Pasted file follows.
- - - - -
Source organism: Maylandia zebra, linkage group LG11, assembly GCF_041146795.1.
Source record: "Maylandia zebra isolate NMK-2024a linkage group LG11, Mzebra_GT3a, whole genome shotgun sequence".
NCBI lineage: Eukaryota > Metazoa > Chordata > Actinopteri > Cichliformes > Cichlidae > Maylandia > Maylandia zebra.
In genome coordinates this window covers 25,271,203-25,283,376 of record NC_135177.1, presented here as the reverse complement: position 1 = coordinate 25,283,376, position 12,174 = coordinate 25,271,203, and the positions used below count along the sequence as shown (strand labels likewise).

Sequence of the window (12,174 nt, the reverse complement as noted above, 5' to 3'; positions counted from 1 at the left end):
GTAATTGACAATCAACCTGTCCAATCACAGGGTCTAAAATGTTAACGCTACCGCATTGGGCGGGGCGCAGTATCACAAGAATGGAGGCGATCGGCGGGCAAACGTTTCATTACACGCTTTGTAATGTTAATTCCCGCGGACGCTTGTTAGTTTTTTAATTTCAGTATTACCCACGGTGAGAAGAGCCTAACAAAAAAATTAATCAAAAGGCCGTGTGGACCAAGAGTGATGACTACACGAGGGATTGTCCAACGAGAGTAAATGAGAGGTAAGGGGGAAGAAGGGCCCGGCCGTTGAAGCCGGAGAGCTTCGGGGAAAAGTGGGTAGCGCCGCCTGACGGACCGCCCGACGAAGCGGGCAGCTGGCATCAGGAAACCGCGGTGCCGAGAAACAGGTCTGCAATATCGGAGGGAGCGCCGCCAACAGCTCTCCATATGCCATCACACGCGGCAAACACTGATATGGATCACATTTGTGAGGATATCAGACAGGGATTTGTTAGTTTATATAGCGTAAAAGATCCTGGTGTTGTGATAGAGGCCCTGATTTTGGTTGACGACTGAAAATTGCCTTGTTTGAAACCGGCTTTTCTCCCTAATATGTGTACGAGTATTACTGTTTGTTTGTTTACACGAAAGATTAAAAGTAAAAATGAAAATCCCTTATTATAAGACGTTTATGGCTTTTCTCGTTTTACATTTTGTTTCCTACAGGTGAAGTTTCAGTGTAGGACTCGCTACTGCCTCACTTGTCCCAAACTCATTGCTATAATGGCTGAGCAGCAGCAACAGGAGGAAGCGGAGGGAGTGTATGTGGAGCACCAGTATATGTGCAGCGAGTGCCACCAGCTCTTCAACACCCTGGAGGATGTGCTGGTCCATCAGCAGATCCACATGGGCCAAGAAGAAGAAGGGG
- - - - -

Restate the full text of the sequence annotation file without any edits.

Source organism: Maylandia zebra, linkage group LG11, assembly GCF_041146795.1.
Source record: "Maylandia zebra isolate NMK-2024a linkage group LG11, Mzebra_GT3a, whole genome shotgun sequence".
NCBI lineage: Eukaryota > Metazoa > Chordata > Actinopteri > Cichliformes > Cichlidae > Maylandia > Maylandia zebra.
In genome coordinates this window covers 25,271,203-25,283,376 of record NC_135177.1, presented here as the reverse complement: position 1 = coordinate 25,283,376, position 12,174 = coordinate 25,271,203, and the positions used below count along the sequence as shown (strand labels likewise).

Sequence of the window (12,174 nt, the reverse complement as noted above, 5' to 3'; positions counted from 1 at the left end):
GTAATTGACAATCAACCTGTCCAATCACAGGGTCTAAAATGTTAACGCTACCGCATTGGGCGGGGCGCAGTATCACAAGAATGGAGGCGATCGGCGGGCAAACGTTTCATTACACGCTTTGTAATGTTAATTCCCGCGGACGCTTGTTAGTTTTTTAATTTCAGTATTACCCACGGTGAGAAGAGCCTAACAAAAAAATTAATCAAAAGGCCGTGTGGACCAAGAGTGATGACTACACGAGGGATTGTCCAACGAGAGTAAATGAGAGGTAAGGGGGAAGAAGGGCCCGGCCGTTGAAGCCGGAGAGCTTCGGGGAAAAGTGGGTAGCGCCGCCTGACGGACCGCCCGACGAAGCGGGCAGCTGGCATCAGGAAACCGCGGTGCCGAGAAACAGGTCTGCAATATCGGAGGGAGCGCCGCCAACAGCTCTCCATATGCCATCACACGCGGCAAACACTGATATGGATCACATTTGTGAGGATATCAGACAGGGATTTGTTAGTTTATATAGCGTAAAAGATCCTGGTGTTGTGATAGAGGCCCTGATTTTGGTTGACGACTGAAAATTGCCTTGTTTGAAACCGGCTTTTCTCCCTAATATGTGTACGAGTATTACTGTTTGTTTGTTTACACGAAAGATTAAAAGTAAAAATGAAAATCCCTTATTATAAGACGTTTATGGCTTTTCTCGTTTTACATTTTGTTTCCTACAGGTGAAGTTTCAGTGTAGGACTCGCTACTGCCTCACTTGTCCCAAACTCATTGCTATAATGGCTGAGCAGCAGCAACAGGAGGAAGCGGAGGGAGTGTATGTGGAGCACCAGTATATGTGCAGCGAGTGCCACCAGCTCTTCAACACCCTGGAGGATGTGCTGGTCCATCAGCAGATCCACATGGGCCAAGAAGAAGAAGGGG